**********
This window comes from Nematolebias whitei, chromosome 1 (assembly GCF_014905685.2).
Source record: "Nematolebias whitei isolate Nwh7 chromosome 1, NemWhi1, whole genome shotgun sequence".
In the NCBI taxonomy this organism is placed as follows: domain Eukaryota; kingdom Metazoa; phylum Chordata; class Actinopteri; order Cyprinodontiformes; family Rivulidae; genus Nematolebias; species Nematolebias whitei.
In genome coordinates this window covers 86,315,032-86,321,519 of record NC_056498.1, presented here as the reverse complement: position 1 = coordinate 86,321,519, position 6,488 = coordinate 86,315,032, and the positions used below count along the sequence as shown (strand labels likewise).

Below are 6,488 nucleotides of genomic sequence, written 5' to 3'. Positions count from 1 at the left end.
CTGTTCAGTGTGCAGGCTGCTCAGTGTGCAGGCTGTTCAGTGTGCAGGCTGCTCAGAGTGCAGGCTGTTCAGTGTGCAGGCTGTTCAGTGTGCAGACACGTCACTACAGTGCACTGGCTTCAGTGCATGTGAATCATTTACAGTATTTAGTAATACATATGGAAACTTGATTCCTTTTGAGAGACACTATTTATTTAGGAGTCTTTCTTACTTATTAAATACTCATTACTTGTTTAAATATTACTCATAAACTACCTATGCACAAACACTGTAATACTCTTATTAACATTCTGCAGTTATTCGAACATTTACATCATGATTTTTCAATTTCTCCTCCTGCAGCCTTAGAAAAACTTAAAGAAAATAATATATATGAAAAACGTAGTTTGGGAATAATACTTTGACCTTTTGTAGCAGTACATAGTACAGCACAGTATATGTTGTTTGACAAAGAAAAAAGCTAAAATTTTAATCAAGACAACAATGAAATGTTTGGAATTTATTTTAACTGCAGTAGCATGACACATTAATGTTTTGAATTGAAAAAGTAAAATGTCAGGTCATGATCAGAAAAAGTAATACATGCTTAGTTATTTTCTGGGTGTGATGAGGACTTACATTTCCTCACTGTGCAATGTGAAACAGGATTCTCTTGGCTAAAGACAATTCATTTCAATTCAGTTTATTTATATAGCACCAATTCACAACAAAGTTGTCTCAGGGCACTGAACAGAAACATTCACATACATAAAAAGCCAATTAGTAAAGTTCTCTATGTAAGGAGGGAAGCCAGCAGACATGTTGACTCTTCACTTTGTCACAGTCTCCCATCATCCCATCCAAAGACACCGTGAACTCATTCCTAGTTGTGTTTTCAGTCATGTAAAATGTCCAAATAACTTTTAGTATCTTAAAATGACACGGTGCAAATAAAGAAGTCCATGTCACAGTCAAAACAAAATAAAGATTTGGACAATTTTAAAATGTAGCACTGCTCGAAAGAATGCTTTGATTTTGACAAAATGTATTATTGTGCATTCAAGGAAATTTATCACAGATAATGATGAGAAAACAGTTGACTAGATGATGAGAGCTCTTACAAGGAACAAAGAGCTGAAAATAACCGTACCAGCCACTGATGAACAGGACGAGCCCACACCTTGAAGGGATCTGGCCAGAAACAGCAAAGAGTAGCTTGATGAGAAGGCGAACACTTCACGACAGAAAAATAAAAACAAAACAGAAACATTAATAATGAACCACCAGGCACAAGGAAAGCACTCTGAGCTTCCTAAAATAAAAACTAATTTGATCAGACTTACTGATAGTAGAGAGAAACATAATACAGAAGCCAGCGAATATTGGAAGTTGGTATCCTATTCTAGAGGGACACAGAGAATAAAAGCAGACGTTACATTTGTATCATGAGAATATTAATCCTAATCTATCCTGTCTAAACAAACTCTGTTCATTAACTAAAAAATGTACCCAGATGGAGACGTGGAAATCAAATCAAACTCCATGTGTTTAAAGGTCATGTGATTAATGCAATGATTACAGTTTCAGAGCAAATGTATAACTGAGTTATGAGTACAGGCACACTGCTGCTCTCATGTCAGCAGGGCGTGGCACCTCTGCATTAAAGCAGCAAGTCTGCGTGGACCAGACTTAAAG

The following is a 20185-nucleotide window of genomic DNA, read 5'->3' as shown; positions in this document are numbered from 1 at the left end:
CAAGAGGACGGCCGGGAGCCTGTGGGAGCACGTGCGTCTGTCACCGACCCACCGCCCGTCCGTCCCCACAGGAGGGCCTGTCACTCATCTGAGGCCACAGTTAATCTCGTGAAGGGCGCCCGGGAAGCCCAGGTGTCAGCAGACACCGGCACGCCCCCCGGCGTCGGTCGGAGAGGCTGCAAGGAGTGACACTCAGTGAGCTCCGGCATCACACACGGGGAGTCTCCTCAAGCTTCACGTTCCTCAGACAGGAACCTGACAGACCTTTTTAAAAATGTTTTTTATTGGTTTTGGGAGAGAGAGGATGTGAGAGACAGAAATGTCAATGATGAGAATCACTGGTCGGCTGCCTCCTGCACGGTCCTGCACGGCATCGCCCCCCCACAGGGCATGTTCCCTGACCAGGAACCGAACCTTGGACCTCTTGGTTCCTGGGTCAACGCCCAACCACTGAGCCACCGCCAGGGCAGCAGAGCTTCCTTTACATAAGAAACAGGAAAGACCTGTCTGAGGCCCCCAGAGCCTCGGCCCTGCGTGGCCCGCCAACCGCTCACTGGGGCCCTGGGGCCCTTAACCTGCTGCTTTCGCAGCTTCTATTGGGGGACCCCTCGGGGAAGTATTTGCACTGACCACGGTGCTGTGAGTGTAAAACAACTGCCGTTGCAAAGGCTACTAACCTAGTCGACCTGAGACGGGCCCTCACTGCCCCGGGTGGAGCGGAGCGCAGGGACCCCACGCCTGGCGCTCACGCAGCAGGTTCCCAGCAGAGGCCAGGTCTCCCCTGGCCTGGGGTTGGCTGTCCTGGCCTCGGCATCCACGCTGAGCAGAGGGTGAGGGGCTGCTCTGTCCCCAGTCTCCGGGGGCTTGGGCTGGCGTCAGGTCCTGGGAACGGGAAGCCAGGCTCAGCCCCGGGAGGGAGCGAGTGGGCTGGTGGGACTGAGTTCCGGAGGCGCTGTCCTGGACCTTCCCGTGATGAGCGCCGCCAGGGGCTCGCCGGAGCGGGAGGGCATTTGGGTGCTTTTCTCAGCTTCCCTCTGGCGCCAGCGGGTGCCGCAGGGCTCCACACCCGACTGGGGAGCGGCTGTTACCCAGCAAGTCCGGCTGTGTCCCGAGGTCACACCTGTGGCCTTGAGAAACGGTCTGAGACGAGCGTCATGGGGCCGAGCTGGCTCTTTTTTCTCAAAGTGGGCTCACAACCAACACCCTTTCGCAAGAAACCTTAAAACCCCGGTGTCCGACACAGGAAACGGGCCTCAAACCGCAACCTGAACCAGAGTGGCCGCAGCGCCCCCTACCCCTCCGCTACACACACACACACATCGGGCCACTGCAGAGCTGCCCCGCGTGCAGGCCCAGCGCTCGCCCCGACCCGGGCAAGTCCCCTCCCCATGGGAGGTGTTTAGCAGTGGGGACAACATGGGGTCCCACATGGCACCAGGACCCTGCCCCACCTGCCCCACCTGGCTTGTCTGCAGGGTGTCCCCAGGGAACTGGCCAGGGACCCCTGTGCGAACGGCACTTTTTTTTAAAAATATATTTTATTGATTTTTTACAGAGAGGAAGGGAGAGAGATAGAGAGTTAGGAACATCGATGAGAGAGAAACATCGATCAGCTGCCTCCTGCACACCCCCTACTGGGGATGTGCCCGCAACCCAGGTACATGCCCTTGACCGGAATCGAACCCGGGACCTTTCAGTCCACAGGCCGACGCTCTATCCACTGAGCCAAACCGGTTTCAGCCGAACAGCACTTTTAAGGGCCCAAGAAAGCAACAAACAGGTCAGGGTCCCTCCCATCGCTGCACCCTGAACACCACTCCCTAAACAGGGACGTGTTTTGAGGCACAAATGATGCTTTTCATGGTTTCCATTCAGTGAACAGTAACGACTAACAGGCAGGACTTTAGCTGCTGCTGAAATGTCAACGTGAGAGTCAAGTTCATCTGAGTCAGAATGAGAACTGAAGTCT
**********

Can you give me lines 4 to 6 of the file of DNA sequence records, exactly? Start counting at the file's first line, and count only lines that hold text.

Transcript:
In genome coordinates this window covers 86,315,032-86,321,519 of record NC_056498.1, presented here as the reverse complement: position 1 = coordinate 86,321,519, position 6,488 = coordinate 86,315,032, and the positions used below count along the sequence as shown (strand labels likewise).

Below are 6,488 nucleotides of genomic sequence, written 5' to 3'. Positions count from 1 at the left end.
CTGTTCAGTGTGCAGGCTGCTCAGTGTGCAGGCTGTTCAGTGTGCAGGCTGCTCAGAGTGCAGGCTGTTCAGTGTGCAGGCTGTTCAGTGTGCAGACACGTCACTACAGTGCACTGGCTTCAGTGCATGTGAATCATTTACAGTATTTAGTAATACATATGGAAACTTGATTCCTTTTGAGAGACACTATTTATTTAGGAGTCTTTCTTACTTATTAAATACTCATTACTTGTTTAAATATTACTCATAAACTACCTATGCACAAACACTGTAATACTCTTATTAACATTCTGCAGTTATTCGAACATTTACATCATGATTTTTCAATTTCTCCTCCTGCAGCCTTAGAAAAACTTAAAGAAAATAATATATATGAAAAACGTAGTTTGGGAATAATACTTTGACCTTTTGTAGCAGTACATAGTACAGCACAGTATATGTTGTTTGACAAAGAAAAAAGCTAAAATTTTAATCAAGACAACAATGAAATGTTTGGAATTTATTTTAACTGCAGTAGCATGACACATTAATGTTTTGAATTGAAAAAGTAAAATGTCAGGTCATGATCAGAAAAAGTAATACATGCTTAGTTATTTTCTGGGTGTGATGAGGACTTACATTTCCTCACTGTGCAATGTGAAACAGGATTCTCTTGGCTAAAGACAATTCATTTCAATTCAGTTTATTTATATAGCACCAATTCACAACAAAGTTGTCTCAGGGCACTGAACAGAAACATTCACATACATAAAAAGCCAATTAGTAAAGTTCTCTATGTAAGGAGGGAAGCCAGCAGACATGTTGACTCTTCACTTTGTCACAGTCTCCCATCATCCCATCCAAAGACACCGTGAACTCATTCCTAGTTGTGTTTTCAGTCATGTAAAATGTCCAAATAACTTTTAGTATCTTAAAATGACACGGTGCAAATAAAGAAGTCCATGTCACAGTCAAAACAAAATAAAGATTTGGACAATTTTAAAATGTAGCACTGCTCGAAAGAATGCTTTGATTTTGACAAAATGTATTATTGTGCATTCAAGGAAATTTATCACAGATAATGATGAGAAAACAGTTGACTAGATGATGAGAGCTCTTACAAGGAACAAAGAGCTGAAAATAACCGTACCAGCCACTGATGAACAGGACGAGCCCACACCTTGAAGGGATCTGGCCAGAAACAGCAAAGAGTAGCTTGATGAGAAGGCGAACACTTCACGACAGAAAAATAAAAACAAAACAGAAACATTAATAATGAACCACCAGGCACAAGGAAAGCACTCTGAGCTTCCTAAAATAAAAACTAATTTGATCAGACTTACTGATAGTAGAGAGAAACATAATACAGAAGCCAGCGAATATTGGAAGTTGGTATCCTATTCTAGAGGGACACAGAGAATAAAAGCAGACGTTACATTTGTATCATGAGAATATTAATCCTAATCTATCCTGTCTAAACAAACTCTGTTCATTAACTAAAAAATGTACCCAGATGGAGACGTGGAAATCAAATCAAACTCCATGTGTTTAAAGGTCATGTGATTAATGCAATGATTACAGTTTCAGAGCAAATGTATAACTGAGTTATGAGTACAGGCACACTGCTGCTCTCATGTCAGCAGGGCGTGGCACCTCTGCATTAAAGCAGCAAGTCTGCGTGGACCAGACTTAAAG